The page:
One of the largest shareholders in the company sent Wausau Paper's Board Chairman, Tom Howatt, a letter saying they were upset Wausau Paper made the announcement without telling them.
In the letter, they also said Wausau Paper has a history of making poor decisions.
Wausau Paper officials told us they have no comment, but since the announcement of the sale, there's also a lot of concern about the people who could be impacted.
That includes Rhinelander Mayor Dick Johns who worked at the Wausau Paper Mill in Rhinelander for 40 years, before moving into government.
"The wages over there are probably as good as anywhere else in the paper industry and it's a big asset to the community," said Johns.
Johns said he was surprised by an announcement Friday afternoon, that Wausau Paper plans to sell its mills in Mosinee, Rhinelander and one in Minnesota.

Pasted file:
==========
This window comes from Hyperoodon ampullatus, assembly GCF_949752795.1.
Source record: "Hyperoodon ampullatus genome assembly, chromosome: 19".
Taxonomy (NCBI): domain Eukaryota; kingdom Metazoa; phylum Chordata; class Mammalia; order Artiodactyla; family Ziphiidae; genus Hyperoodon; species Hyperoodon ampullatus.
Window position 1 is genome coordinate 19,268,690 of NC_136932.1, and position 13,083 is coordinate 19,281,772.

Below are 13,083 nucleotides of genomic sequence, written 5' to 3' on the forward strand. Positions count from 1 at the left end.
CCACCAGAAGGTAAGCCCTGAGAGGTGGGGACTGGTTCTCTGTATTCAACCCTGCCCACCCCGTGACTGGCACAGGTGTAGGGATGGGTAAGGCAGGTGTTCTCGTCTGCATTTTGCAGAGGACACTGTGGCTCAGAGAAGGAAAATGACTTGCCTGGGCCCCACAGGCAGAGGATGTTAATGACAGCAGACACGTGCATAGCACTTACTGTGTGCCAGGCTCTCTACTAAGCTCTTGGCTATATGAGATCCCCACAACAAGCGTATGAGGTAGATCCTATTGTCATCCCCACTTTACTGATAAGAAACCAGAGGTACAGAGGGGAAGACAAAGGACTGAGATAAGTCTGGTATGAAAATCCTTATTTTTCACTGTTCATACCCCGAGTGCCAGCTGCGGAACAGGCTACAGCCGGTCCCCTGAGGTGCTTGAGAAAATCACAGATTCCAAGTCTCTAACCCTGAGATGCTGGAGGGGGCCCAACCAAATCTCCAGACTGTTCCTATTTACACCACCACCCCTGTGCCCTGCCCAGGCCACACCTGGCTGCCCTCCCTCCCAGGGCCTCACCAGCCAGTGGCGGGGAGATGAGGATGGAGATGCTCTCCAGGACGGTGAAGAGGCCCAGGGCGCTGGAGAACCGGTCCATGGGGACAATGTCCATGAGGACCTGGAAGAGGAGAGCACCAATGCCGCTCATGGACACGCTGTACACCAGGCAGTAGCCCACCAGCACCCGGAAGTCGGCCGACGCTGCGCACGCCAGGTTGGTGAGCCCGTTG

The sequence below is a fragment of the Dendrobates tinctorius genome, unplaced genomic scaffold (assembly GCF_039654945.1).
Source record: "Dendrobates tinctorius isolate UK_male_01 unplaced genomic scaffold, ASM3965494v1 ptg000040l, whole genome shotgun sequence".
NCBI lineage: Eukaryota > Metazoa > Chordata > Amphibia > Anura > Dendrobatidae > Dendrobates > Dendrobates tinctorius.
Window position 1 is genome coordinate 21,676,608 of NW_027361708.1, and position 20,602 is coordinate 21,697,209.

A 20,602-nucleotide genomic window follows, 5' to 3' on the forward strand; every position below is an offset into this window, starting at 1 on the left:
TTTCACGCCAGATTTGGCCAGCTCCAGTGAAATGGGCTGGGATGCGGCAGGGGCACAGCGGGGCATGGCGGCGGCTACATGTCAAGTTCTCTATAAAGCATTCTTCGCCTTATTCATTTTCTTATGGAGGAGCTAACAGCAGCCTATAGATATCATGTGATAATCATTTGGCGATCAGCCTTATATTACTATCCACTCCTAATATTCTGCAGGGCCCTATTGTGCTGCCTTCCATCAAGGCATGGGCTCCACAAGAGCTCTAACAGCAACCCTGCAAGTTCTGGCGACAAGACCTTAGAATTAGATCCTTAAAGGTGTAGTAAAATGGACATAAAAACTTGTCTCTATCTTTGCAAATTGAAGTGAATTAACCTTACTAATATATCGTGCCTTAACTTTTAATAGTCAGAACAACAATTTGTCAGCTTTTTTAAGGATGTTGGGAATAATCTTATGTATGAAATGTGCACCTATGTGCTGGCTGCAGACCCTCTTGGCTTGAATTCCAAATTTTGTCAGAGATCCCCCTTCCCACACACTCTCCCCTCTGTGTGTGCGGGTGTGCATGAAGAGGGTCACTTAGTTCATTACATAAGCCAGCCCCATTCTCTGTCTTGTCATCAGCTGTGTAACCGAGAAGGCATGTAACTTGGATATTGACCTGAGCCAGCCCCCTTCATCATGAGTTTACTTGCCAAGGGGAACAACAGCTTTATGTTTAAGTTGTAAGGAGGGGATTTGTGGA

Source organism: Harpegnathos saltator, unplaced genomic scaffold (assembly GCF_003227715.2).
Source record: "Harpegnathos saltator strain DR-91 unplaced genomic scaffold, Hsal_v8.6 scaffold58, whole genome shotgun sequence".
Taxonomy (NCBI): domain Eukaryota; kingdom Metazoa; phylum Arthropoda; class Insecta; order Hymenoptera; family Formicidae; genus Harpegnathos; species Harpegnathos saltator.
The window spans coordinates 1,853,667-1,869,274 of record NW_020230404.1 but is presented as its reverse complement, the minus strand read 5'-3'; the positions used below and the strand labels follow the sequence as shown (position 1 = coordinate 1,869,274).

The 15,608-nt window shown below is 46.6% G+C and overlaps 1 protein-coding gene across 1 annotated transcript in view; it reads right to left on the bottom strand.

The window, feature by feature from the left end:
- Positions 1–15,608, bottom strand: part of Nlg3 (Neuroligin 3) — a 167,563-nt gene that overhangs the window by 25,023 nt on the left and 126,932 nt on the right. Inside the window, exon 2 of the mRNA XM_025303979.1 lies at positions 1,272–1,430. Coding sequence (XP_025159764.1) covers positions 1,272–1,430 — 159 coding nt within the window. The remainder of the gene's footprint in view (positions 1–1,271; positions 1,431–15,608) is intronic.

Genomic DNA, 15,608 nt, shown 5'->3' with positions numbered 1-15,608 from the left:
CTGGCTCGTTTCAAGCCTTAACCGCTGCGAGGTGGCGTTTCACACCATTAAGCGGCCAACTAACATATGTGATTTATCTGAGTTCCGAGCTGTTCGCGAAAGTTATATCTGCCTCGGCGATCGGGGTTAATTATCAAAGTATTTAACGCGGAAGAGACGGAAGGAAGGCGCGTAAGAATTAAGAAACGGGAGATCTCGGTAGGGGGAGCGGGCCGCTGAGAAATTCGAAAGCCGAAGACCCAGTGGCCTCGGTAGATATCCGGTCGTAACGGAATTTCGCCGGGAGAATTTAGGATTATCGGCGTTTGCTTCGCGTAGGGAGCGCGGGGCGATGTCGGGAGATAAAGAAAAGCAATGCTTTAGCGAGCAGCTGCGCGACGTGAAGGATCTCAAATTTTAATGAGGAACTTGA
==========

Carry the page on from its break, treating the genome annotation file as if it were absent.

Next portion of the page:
But Johns said he hasn't been able to contact anyone from Wausau Paper to talk about it.
"We only know what's going on, what the community knows, in the case of the Rhinelander area it affects a lot of people, retired as well as those working over there," said Johns.
More than 500 people work at the Rhinelander mill.
Johns worries losing them will hurt the local economy.
Newsline Nine's Dan Griffin talked to some business owners who said it's still too early to know.
"If the mill is sold of course, it'll be some new changes, different ownership, I don't think we're at the point where anyone's talking about closing it," said Rhinelander Pub and Cafe Owner, Mark Gutteter.
Gutteter said his business been around more than 100 years.
He said he's optimistic his business can survive any changes.
"We have experience in seeing ups and down in the business cycle," said Gutteter.
But no matter what, city and business leaders said the potential of hundreds of employees losing their jobs is unsettling.
Wausau Paper has said following the sale of the mills in our area, the company plans to focus on tissue operations in Ohio and Kentucky.